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The best-kept secret of saving – compound interest

“Compound interest is the eighth wonder of the world. He who understands it earns it. He who doesn’t pay it.” – Albert Einstein


Did you know you’re losing free money?


Yup. Every day. And you don’t even know it. But then why would you? Your math teachers have probably tried to shove it down your throat. But you were doing those silly filters on Snapchat (or maybe that was us). TBH compound interest isn’t going to be of any help to you right now. But, will help your future self!


There can be miracles


Compound interest is a powerful reason to keep faith in saving. Plain old vanilla interest is basically an extra sum earned on your savings with an extra bag of marshmallows on top. Compound interest is when further interest is calculated as a percentage of your savings + existing interest. So what is it, how does it work and how can you get involved?  


Interest at work


Banks don’t just want us to borrow money – they need us to save, too. That’s because our deposits are used to lend out mortgages, loans and other forms of debt. So they offer us interest on our savings, which is calculated as a percentage rate (annual equivalent rate, or AER). So if you put £1,000 into a savings account with an interest rate of 3%, you’ll earn £30 in the first year.


Now this is where it gets interest(ing)


At least for geeks like us! 🤓 When interest is added to your savings after the first year – in our example, £1,030 – you’ll then earn compound interest on that higher amount. The interest you get the next year is still 3%. But, because you’ve got more money in the account, the interest earned goes up to £30.90. The balance then grows to £1,060.90. And then interest is earned on THAT amount, and so it goes on…and on…and on!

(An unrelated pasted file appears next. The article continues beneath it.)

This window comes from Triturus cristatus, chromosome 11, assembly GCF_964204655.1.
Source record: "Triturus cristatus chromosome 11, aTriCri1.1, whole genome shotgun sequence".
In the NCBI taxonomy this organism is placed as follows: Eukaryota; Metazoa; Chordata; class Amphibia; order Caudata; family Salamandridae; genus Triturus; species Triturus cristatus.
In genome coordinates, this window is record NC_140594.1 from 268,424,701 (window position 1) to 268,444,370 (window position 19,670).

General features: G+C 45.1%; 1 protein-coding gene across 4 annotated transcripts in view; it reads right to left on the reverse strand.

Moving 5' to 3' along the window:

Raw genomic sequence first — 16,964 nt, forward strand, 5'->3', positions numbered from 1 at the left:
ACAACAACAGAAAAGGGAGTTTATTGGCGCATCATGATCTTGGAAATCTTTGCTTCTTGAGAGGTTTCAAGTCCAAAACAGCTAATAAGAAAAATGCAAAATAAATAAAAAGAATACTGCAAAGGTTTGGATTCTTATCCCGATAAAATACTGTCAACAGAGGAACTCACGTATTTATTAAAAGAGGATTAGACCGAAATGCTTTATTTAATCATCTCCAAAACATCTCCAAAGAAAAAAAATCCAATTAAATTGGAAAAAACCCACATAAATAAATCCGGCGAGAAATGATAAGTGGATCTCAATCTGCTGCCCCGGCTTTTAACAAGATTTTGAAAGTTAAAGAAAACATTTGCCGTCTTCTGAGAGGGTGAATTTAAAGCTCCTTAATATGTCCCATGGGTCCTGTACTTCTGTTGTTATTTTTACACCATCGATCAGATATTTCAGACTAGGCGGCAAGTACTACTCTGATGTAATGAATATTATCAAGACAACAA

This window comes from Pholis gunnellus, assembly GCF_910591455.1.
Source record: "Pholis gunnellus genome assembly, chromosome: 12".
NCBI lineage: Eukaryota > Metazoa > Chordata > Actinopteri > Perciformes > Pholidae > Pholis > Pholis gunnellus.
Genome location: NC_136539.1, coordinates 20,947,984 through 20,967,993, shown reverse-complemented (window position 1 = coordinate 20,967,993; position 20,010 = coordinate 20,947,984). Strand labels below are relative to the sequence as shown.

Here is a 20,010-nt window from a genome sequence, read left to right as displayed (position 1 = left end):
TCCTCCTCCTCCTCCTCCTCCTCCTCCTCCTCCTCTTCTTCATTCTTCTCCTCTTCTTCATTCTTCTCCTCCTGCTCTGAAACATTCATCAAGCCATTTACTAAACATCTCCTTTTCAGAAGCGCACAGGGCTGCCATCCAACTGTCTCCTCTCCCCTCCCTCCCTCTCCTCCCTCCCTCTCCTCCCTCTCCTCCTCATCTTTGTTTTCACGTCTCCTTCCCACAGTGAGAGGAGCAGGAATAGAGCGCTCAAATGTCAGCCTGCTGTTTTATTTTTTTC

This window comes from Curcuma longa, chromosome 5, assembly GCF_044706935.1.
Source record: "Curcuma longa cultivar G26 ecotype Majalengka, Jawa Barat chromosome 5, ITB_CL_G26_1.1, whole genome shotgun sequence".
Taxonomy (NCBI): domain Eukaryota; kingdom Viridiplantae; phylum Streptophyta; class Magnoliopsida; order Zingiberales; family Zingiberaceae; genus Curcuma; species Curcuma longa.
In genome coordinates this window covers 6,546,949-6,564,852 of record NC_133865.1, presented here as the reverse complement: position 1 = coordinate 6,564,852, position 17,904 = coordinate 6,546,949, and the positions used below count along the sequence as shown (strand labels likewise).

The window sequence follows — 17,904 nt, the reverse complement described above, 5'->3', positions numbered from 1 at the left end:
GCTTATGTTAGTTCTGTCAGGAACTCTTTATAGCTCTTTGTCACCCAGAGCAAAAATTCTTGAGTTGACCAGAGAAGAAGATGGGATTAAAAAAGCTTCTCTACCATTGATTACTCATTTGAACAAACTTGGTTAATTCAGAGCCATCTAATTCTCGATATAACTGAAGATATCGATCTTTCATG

Ten years later, that initial grand you stashed away would be worth £1,343.92. And that’s not factoring in extra money you add to the account. If you add £200 a year as you go along, the final amount would be a whopping £3,705.48!

£1000 + 3% a year = £1,060.90 after 1 year

£1000 + 3% a year = £1,343.92 after 10 years

£1000 + 3% a year + £200 a year = £3,705.48 after 10 years

Check out this compound interest calculator to see how small savings can add up to big money.


How to take advantage


The magic of compound interest doesn’t apply if you stuff your money under the mattress like this gangster did.  As long as you’re saving with an institution that’s covered under the Financial Services Compensation Scheme (FSCS), your money is protected up to the value of £85,000. But your money will only grow if it’s earning more than the rate of inflation. 

Inflation is the rate at which prices rise. So if inflation is at 4%, you would need £1,040 to buy the same basket of goods and services that would have cost £1000 this year. If inflation is higher than your savings rate, the value of your money is falling in REAL terms.